Friday, January 7, 2011

Trains in Spain (or the best of India part I)

From Madrid we took the train to Barcelona. I had bought the tickets ahead of time and was surprised to find that there was a €4 difference between "turista" class and "preferente". The cost of the train was also similar to a night's hotel, and there were fast train options (3 hours) or overnight (cheaper, 9 hours). Based on the India train experiences I decided to buy overnight tickets to save on hotel and splurge a bit getting "preferente" (supposedly each compartment had just 2 beds and a washbasin) instead of "turista" (AC 2 tier in India, meaning 4 beds in each compartment). I told A. about the tickets and we were super excited about the trip. Traveling by train was new for me in India and I quite like it. For A. it is reminiscent of childhood travels with his family and his favorite form of travel.
What I had imagined...

We find our coach and get in, just to find compartment with 6 seats each! I wonder whether we got something wrong, but wait for a second. Soon a family of 4 Brazilians settles into the other 4 seats and it is pretty crammed. We are all disappointed and A. decides to take a look at what other compartments look like. He comes back chuckling... saying that there is another "preferente" coach with 8 seats in each compartment and finally the "turista" coach with resembles an airplane setup so we should not complain. Oh well... not much we could do, we were tired from walking around all day and there was no one to ask questions around.

And what we got (minus the vintage look and the stuffy seats, ours were plastic covered).

We then realize that the seats slide down to form beds... but the other half of the bed is the seat in front of you!  That means that there could be 3 beds in a compartment... A. and I switch seats with the Brazilians so we can face each other and turn our seats into a "bed" and try to both fit in. To say it was uncomfortable is the least... not just the complete lack of space but also smelling A.'s socks right in my nose :P Soon the Brazilian family realized that we were blocking the exit (to the bathroom) and asked us to move to the window seats... some more shuffling around and repositioning ourselves later, we try to sleep. Not easy. 

Finally at some point late into the night the ticket collector came, checked our tickets and I asked him if we could move to a compartment next door which was empty. He said ok, but he did not know if anyone else would come to take those seats in the 9 stops the train made throughout the night. The risk was worth taking and we quickly shifted again (to the relief of the family and our own). Having the compartment to ourselves allowed us to have a bed each and we fell asleep. Next thing we hear is the alarm clock telling us it is almost arrival time in Barcelona. This means no one needed our seats... which begs the question of why would they fill a compartment if several others are empty in the same coach!

Oh I missed you!
And for the price we paid, I missed this one!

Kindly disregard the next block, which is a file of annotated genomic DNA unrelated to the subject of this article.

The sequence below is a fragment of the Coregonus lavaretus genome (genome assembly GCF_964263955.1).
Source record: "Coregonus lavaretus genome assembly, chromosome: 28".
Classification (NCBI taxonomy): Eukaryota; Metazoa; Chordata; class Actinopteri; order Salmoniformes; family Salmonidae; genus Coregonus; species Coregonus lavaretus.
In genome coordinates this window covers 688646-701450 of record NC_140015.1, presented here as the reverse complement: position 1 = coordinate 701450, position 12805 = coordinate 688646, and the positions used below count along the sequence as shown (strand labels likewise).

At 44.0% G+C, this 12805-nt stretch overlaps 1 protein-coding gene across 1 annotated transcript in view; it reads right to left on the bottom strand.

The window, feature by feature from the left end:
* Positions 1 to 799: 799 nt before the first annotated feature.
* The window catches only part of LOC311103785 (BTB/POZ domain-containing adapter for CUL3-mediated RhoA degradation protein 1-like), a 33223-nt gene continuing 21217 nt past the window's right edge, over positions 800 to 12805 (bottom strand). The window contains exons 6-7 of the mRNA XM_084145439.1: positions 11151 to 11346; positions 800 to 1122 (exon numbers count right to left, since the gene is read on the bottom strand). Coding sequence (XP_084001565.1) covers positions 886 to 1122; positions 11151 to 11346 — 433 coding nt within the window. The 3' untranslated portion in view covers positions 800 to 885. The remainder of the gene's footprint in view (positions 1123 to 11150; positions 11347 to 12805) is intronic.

Indian trains may be sometimes late, not so tidy but at least you can sleep flat on your back! (Plus get nice meals!!)


  1. I've been to the Netherlands and trains there are pretty good. I must say I was surprised to read your account of train travel in Spain. Also, is English easily understood there or do you know Spanish? Did the 4 Brazilians know that you could understand every word of their conversation? :)

    Your post brought back childhood memories of train travel in India. Traveling by train in India is so different than here in the US. Here it is antiseptic, clean and thoroughly boring whereas back there it can range from dirty to extremely dirty (believe me, north India is way more dirtier than the south in every aspect and that reflects in their trains). Having said all that, I've yet to see the kind of free entertainment you can enjoy traveling there. Plus a lot more easily accessible food options.

    On a different note, I am flying to India in two days from now. Not sure if I'll get to ride trains there as it is a short, 2 week trip but if I get the option, I sure will take it instead of the so-called "luxury Volvo" buses. I've never liked bus travel. How about you?

  2. Hi Dsylexic,
    Trains in other European countries such as Norway and France are great too. The Spanish trains were the exception, I guess.

    I do speak Spanish and I helped the Brazilian family find their coach by talking to them in Portuguese so they did know that I was Brazilian too.

    Brazil has no trains (actually very few) but has excellent buses. The same feeling you and A. get from traveling by train is what I get from bus travels. I wrote about it here:

    Safe travels and enjoy India!

  3. These look that old night trains in Switzerland which no longer run as night ones, as a kid I used to love pulling al lthe seats into bed and jumb on the giant "mattress"
    Trains in India ROCK I LOVE train travel there, we generally travel AC 2 tier or AC 3rd if there is nothing else, AC 3rd is a bit crammed but at least everybody has their own bed.

  4. Ah, how I miss the train travels in India, specially in 'sleeper class' (non AC). These were even more enjoyable when we were young adults - opening the train door and sitting on the ledge with legs hanging out, playing cards all night long or just sitting near the window and letting the wind wash all over the face and hair.

  5. Hi jestingjousts,
    Nice to see you are back!
    I also prefer non AC trains in India. The glass on the windows on AC coaches just takes the sharpness of the passing landscape and people off...